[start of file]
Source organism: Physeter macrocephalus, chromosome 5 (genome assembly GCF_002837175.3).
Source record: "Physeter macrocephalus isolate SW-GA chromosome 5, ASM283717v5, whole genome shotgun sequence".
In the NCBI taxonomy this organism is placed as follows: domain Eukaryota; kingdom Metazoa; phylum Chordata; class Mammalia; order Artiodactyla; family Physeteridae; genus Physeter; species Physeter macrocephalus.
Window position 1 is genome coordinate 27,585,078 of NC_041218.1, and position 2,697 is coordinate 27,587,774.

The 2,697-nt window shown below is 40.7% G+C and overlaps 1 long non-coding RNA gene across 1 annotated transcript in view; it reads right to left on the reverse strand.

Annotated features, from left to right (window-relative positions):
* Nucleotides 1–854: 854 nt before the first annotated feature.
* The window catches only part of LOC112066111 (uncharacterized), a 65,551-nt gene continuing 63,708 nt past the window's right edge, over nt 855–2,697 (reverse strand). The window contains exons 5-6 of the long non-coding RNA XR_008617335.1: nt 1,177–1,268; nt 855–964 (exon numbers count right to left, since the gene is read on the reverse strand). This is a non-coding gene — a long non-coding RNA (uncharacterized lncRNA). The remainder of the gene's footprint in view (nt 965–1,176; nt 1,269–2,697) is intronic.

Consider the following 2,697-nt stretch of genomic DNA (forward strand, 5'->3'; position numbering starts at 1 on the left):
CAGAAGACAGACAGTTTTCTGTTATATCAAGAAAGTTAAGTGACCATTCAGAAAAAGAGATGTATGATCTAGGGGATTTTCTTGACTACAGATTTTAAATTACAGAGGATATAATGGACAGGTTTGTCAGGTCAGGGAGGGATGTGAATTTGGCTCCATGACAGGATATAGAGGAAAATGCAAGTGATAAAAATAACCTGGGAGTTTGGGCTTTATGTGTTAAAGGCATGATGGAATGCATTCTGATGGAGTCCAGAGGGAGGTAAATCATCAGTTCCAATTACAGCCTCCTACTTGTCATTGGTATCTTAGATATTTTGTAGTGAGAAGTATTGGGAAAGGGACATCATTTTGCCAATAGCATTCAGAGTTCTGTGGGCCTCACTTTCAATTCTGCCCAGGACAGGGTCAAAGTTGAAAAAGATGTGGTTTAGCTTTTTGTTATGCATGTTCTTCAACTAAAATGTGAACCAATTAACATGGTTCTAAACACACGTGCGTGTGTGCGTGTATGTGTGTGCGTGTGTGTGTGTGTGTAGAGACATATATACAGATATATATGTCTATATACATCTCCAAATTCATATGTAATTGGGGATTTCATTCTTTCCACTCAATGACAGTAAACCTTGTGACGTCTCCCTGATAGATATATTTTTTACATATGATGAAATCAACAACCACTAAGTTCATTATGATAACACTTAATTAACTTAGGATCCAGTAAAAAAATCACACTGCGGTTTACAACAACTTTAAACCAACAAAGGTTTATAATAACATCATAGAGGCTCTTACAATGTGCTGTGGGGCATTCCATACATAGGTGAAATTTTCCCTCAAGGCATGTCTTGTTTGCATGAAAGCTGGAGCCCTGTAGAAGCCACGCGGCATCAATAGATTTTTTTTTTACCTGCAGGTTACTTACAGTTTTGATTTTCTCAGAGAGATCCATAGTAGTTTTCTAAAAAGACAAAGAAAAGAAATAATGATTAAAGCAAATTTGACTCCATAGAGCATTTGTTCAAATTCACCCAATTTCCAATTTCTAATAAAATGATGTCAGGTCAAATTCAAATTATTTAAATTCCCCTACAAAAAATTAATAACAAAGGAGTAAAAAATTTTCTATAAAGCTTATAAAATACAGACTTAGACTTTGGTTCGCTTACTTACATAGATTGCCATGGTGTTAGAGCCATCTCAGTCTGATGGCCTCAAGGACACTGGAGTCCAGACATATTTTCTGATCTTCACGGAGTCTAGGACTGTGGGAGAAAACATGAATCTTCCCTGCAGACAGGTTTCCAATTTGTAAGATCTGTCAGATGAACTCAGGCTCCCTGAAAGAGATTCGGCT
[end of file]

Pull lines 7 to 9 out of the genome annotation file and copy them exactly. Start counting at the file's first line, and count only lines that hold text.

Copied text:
* Nucleotides 1–854: 854 nt before the first annotated feature.
* The window catches only part of LOC112066111 (uncharacterized), a 65,551-nt gene continuing 63,708 nt past the window's right edge, over nt 855–2,697 (reverse strand). The window contains exons 5-6 of the long non-coding RNA XR_008617335.1: nt 1,177–1,268; nt 855–964 (exon numbers count right to left, since the gene is read on the reverse strand). This is a non-coding gene — a long non-coding RNA (uncharacterized lncRNA). The remainder of the gene's footprint in view (nt 965–1,176; nt 1,269–2,697) is intronic.

Consider the following 2,697-nt stretch of genomic DNA (forward strand, 5'->3'; position numbering starts at 1 on the left):